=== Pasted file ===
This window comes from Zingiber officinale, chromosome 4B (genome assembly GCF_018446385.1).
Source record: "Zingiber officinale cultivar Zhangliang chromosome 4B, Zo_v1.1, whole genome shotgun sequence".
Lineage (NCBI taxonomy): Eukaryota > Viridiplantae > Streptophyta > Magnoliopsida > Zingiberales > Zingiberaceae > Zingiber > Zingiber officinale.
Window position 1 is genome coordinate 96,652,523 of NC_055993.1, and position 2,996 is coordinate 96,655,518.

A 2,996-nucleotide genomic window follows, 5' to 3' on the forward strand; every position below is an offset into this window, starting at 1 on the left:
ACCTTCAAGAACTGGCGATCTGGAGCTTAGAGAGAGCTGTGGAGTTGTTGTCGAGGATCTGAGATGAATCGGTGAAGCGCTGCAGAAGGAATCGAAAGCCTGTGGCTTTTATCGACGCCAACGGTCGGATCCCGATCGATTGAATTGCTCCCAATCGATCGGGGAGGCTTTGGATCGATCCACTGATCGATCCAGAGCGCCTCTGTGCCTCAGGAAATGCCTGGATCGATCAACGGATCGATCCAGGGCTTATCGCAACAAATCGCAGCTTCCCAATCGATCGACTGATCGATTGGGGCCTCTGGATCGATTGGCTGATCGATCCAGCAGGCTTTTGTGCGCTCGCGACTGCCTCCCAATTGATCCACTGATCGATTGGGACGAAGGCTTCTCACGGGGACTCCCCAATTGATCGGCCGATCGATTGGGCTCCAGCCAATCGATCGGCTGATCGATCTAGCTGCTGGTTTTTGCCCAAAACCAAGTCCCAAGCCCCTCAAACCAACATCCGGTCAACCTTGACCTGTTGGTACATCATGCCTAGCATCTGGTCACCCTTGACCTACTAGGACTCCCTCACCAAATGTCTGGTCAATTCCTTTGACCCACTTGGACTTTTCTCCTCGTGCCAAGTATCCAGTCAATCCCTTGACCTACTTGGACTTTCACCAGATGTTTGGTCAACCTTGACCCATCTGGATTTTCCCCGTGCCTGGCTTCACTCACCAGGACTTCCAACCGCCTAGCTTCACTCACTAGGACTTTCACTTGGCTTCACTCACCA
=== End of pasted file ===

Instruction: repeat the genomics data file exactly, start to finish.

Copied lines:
This window comes from Zingiber officinale, chromosome 4B (genome assembly GCF_018446385.1).
Source record: "Zingiber officinale cultivar Zhangliang chromosome 4B, Zo_v1.1, whole genome shotgun sequence".
Lineage (NCBI taxonomy): Eukaryota > Viridiplantae > Streptophyta > Magnoliopsida > Zingiberales > Zingiberaceae > Zingiber > Zingiber officinale.
Window position 1 is genome coordinate 96,652,523 of NC_055993.1, and position 2,996 is coordinate 96,655,518.

A 2,996-nucleotide genomic window follows, 5' to 3' on the forward strand; every position below is an offset into this window, starting at 1 on the left:
ACCTTCAAGAACTGGCGATCTGGAGCTTAGAGAGAGCTGTGGAGTTGTTGTCGAGGATCTGAGATGAATCGGTGAAGCGCTGCAGAAGGAATCGAAAGCCTGTGGCTTTTATCGACGCCAACGGTCGGATCCCGATCGATTGAATTGCTCCCAATCGATCGGGGAGGCTTTGGATCGATCCACTGATCGATCCAGAGCGCCTCTGTGCCTCAGGAAATGCCTGGATCGATCAACGGATCGATCCAGGGCTTATCGCAACAAATCGCAGCTTCCCAATCGATCGACTGATCGATTGGGGCCTCTGGATCGATTGGCTGATCGATCCAGCAGGCTTTTGTGCGCTCGCGACTGCCTCCCAATTGATCCACTGATCGATTGGGACGAAGGCTTCTCACGGGGACTCCCCAATTGATCGGCCGATCGATTGGGCTCCAGCCAATCGATCGGCTGATCGATCTAGCTGCTGGTTTTTGCCCAAAACCAAGTCCCAAGCCCCTCAAACCAACATCCGGTCAACCTTGACCTGTTGGTACATCATGCCTAGCATCTGGTCACCCTTGACCTACTAGGACTCCCTCACCAAATGTCTGGTCAATTCCTTTGACCCACTTGGACTTTTCTCCTCGTGCCAAGTATCCAGTCAATCCCTTGACCTACTTGGACTTTCACCAGATGTTTGGTCAACCTTGACCCATCTGGATTTTCCCCGTGCCTGGCTTCACTCACCAGGACTTCCAACCGCCTAGCTTCACTCACTAGGACTTTCACTTGGCTTCACTCACCA